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Facing a staffing shortage when buildings reopen, Memphis looks to hire classroom monitors

Mrs. Cecarelli’s second grade class at Wesley Elementary School in Middletown, CT, October 5, 2020.

About 32% of Shelby County Schools students are expected to return to buildings while only 17% of teachers are expected to be there to supervise them.

Allison Shelley for American Education: Images of Teachers and Students in Action

Shelby County Schools wants to hire up to 100 classroom monitors to supervise students after the district reopens buildings. 

The classroom monitors, who would be hired by a staffing agency, would assist the 83% of Memphis teachers who chose to continue online instruction from home in addition to existing district employees reassigned to supervise students.

Superintendent Joris Ray and his administration have repeatedly assured parents they would have enough staff to cover classrooms, but the proposed $956,250 contract suggests district leaders think there could be a shortage.

Yolanda Martin, chief of human resources

Yolanda Martin, the district’s chief of human resources.

Shelby County Schools

Roughly 5,400 teachers plan to work from home. Most of the monitors to replace them in the classroom would be existing employees such as teacher assistants, behavior specialists, and about 300 central office staff, said Chief of Human Resources Yolanda Martin. 

But when some monitors are out for sickness, vacations, or other reasons, Martin told school board members earlier this month the district needs 370 more monitors to cover classrooms. Substitute teachers who have committed to coming into buildings would fill 190 of those positions, while the staffing agency would provide 100 more classroom monitors. Martin did not say where the remaining 80 would come from.  

Tennessee’s largest school district is under pressure from the state to reopen buildings — including a threat to cut state funding — but Ray has said the spread of COVID-19 in Memphis has been too high to ensure the safety of students and staff. 

Ray tentatively plans to reopen classrooms for kindergarten-fifth graders on Feb. 8 and sixth-12th graders two weeks later. Students have been learning via live video conference since late August.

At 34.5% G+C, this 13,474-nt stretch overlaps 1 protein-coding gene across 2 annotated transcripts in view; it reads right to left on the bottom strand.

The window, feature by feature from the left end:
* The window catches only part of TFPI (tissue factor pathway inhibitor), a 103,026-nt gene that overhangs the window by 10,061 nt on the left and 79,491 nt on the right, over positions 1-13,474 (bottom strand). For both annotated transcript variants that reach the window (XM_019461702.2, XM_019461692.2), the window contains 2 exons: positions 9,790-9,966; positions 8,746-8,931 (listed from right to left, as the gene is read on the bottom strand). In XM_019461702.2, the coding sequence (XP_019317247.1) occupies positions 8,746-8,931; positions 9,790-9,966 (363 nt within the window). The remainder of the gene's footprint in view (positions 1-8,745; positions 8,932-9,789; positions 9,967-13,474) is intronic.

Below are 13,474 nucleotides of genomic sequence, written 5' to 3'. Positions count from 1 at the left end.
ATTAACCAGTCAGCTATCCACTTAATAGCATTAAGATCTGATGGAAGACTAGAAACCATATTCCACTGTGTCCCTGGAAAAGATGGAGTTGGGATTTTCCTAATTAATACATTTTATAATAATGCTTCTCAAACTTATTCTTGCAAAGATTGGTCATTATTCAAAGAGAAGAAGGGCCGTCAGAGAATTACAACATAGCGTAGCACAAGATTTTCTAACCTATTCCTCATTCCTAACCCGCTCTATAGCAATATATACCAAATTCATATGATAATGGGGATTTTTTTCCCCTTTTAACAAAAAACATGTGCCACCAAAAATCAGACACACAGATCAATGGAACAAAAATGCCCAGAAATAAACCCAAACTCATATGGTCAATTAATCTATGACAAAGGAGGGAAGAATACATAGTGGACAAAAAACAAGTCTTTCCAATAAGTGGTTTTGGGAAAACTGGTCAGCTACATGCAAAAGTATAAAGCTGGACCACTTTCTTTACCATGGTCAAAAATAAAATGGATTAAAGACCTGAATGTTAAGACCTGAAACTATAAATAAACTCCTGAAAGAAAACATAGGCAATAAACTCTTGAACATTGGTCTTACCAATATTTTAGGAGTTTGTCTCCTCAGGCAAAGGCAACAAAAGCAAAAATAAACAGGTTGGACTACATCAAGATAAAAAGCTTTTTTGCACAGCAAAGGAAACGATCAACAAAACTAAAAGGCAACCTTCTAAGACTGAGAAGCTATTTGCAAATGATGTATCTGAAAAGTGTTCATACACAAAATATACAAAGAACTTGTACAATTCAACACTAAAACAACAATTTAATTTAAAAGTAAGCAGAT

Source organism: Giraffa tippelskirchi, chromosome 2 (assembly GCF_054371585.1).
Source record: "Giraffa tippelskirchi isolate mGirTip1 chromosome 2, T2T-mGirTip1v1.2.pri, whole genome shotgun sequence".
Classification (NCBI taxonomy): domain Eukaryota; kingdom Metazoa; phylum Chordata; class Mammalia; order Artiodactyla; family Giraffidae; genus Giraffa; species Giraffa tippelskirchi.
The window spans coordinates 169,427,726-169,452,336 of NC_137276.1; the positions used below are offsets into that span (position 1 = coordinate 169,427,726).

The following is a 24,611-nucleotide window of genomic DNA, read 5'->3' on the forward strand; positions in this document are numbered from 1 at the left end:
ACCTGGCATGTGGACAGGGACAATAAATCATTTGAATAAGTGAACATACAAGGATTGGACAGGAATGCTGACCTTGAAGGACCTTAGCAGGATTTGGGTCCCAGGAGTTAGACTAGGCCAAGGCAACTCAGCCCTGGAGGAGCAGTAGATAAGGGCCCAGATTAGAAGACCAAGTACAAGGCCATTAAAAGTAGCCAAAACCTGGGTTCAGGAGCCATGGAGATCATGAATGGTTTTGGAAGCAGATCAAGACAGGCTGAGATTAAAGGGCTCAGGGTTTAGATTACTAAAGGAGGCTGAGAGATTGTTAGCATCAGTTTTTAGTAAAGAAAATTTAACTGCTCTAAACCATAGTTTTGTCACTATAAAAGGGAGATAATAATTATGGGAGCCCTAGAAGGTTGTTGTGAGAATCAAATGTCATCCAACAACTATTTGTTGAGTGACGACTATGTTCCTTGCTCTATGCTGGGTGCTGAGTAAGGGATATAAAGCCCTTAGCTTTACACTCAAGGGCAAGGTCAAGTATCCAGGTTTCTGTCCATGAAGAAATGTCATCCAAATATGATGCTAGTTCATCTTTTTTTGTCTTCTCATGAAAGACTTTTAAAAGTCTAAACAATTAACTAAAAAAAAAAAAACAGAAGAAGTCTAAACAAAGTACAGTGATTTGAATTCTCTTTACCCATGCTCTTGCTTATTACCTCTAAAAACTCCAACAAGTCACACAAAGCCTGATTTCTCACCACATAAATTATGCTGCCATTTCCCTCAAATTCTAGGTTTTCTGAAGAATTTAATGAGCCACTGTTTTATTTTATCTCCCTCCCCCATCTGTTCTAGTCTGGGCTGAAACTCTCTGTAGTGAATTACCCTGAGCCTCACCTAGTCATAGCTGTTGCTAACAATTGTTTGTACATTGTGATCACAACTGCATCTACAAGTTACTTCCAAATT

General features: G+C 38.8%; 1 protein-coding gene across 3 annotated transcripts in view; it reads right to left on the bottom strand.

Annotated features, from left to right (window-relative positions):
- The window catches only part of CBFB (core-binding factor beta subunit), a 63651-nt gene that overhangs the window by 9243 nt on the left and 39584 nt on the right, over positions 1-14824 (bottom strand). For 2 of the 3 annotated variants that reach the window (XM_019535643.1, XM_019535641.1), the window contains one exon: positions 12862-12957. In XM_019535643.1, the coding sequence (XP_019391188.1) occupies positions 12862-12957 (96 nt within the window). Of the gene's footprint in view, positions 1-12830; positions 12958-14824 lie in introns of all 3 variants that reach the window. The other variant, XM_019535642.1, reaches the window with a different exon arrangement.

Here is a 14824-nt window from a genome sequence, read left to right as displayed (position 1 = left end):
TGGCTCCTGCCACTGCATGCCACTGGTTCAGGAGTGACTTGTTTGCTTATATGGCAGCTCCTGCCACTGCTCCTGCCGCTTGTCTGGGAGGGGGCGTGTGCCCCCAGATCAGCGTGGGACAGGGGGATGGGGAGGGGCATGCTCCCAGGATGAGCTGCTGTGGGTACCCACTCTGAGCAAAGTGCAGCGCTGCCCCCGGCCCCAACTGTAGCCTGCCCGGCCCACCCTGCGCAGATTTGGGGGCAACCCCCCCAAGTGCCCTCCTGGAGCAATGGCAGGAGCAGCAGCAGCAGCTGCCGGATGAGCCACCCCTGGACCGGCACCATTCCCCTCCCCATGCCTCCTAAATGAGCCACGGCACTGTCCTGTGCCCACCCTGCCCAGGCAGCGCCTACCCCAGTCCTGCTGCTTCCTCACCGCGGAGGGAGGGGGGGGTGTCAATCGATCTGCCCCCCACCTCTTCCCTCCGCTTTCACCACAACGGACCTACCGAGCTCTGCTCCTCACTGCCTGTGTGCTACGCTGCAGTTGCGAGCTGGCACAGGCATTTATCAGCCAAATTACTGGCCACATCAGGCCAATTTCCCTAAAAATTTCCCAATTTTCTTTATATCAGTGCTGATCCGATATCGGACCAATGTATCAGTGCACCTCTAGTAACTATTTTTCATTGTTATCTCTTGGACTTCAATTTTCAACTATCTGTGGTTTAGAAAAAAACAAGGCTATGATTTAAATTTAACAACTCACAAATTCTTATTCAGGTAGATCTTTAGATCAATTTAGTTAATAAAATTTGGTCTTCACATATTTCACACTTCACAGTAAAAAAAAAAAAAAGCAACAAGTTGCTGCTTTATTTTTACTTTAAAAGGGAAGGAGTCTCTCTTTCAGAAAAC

Even when leaders in other districts have required teachers to return to buildings, they have had a tough time keeping classrooms staffed. Across Tennessee, superintendents have temporarily closed schools because too many educators were in quarantine.

About 32% of Shelby County Schools students are expected to return to buildings while only 17% of teachers are expected to be there to supervise them, according to parent and teacher surveys. But despite Martin’s fears of not having enough educators in classrooms, Jerica Phillips, a district spokeswoman, said the contract is a “contingency plan” and they may not need to hire any of them.  


Phillips said teachers have been watching the COVID-19 trends and changing their minds about returning to classrooms since the survey results were released last month, but the general proportion stands. She did not share more recent numbers because they fluctuate day to day, she said. 

“We want to remain flexible all the way up until the day we go back to classrooms,” she said.

Miska Clay Bibbs, the school board chairwoman, praised Ray’s administration for being proactive and said it’s good to have the option to bring in more staff.

If teachers have choice, “then you also have to have something to balance it out,” she said.

Board member Althea Greene said she was surprised to learn more classroom supervision may be needed based on the administration’s previous statements, but said the contract was necessary. 

“As long as we have people who pass the background check, we have to have monitors to help with it,” she said in reference to reopening classrooms.

School board members are expected to vote on the contract during their Tuesday meeting.

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